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The (more) Sustainable Data Center

Gunnar Menzel
January 28, 2020

When the music video “Despacito” was released it became the first video that hit 5 billion views on YouTube. The lead scientist, Rabih Bashroush calculated that downloads consumed as much as energy as Chad, Guinea-Bissau, Somalia, Sierra Leone and the Central African Republic put together in a single year. [11,12]

Data Centers use an estimated 200 terawatt hours (TWh) each year. This is more than the annual energy consumption of some countries. They contribute around 0.3% to overall carbon emissions, while the information and communications technology (ICT) ecosystem as a whole accounts for more than 2% of global emissions [8].

But ICT power consumption is predicted to balloon to 20% of global electricity demand by 2030, which would mean a greatly increased carbon footprint. Something must be done.

Doing something
In 2008 Capgemini decided we had to significantly improve our data center sustainability in the UK. When our new data center, Merlin [4], came online in 2010 it set a new global standard for energy efficiency, with an industry-leading Power Usage Effectiveness (PUE) rating.

Among Merlin’s sustainability achievements are:

  • An expected PUE of 1.10
  • A fresh-air cooling system that delivers 80% savings in run costs and produces up to 50% less carbon emissions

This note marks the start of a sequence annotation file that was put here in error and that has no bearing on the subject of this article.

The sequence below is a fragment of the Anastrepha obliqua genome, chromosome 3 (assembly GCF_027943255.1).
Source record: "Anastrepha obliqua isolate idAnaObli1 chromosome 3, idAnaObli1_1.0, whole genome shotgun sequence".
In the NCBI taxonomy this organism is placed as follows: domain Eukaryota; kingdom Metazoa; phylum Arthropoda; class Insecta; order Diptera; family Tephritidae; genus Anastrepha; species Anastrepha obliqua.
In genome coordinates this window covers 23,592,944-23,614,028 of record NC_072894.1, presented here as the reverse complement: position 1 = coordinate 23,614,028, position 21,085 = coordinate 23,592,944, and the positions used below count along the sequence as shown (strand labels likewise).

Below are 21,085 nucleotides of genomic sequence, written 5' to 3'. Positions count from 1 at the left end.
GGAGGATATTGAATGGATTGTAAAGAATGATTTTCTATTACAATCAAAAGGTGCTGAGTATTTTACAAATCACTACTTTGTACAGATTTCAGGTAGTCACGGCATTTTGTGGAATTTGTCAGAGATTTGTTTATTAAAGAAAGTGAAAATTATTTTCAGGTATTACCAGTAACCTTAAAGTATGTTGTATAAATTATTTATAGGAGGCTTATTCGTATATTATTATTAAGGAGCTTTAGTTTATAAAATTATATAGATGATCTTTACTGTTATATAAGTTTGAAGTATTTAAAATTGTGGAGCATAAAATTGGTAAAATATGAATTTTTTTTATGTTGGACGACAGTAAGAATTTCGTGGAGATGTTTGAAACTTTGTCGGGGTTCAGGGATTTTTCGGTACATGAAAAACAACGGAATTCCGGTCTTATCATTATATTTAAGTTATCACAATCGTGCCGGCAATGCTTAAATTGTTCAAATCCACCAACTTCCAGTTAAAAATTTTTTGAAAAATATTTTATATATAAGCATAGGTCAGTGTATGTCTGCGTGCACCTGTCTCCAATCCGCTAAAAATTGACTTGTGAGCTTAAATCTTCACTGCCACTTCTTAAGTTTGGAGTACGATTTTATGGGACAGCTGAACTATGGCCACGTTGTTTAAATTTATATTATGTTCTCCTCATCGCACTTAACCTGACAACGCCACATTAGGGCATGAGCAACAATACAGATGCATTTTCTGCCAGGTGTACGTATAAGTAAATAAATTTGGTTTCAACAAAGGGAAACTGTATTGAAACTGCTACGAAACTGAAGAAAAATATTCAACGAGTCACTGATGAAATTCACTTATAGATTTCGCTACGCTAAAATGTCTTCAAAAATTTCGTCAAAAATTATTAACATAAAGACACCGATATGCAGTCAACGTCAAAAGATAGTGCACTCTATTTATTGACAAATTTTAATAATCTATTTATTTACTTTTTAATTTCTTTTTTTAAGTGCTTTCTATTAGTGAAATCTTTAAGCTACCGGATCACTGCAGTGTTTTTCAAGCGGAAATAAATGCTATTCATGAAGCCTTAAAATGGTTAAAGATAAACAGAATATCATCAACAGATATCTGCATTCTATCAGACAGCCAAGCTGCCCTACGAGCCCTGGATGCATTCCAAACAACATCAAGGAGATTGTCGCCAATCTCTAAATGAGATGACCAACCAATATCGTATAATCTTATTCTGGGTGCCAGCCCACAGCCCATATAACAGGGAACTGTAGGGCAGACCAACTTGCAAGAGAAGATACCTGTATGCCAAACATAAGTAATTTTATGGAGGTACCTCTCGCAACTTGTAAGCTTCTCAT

• Developing Merlin on a brownfield site to avoid unnecessary construction activity
  • Using renewable power provision to reduce carbon emissions
  • Constructing modules with 95% recyclable materials
  • Using cleaner flywheel energy storage technology instead of environmentally damaging batteries.
  • Power savings of 91% compared to an industry average data centre (with a PUE of 2.5)

Power Usage Effectiveness
PUE is a widely accepted measure of data center power efficiency, calculated by dividing power delivered to the facility by the power consumed by the IT equipment. It was first established in the late 2000s and is now ISO/IEC standard: 30134-2:2016.

In 2007 the data center industry average PUE was ~ 2.5. Today it is 1.6 [10]. There is an industry-wide effort to reduce this, with a target of around 1.3 PUE [2] but only a handful of providers have achieved a PUE of less than 1.2. For instance according to their own figures, Google’s E data centre achieved 1.12 PUE back in 2009 [2],[3],[7] and HP’s Wynyard facility is at 1.16 PUE. Google claims that all its data centres are now near the 1.1 mark [3].

Our Merlin data center uses a fresh air-cooling system that is a real green innovation, improving both resource and power efficiency. Merlin also replaces polluting battery-based UPS systems with flywheel energy storage, which is something the industry should have addressed long ago.

In controlled factory testing, Merlin data center modules achieve a PUE of 1.08. Under operational conditions, adding in electrical and UPS losses, we fully expect to achieve a data center PUE of 1.1.

Designing in sustainability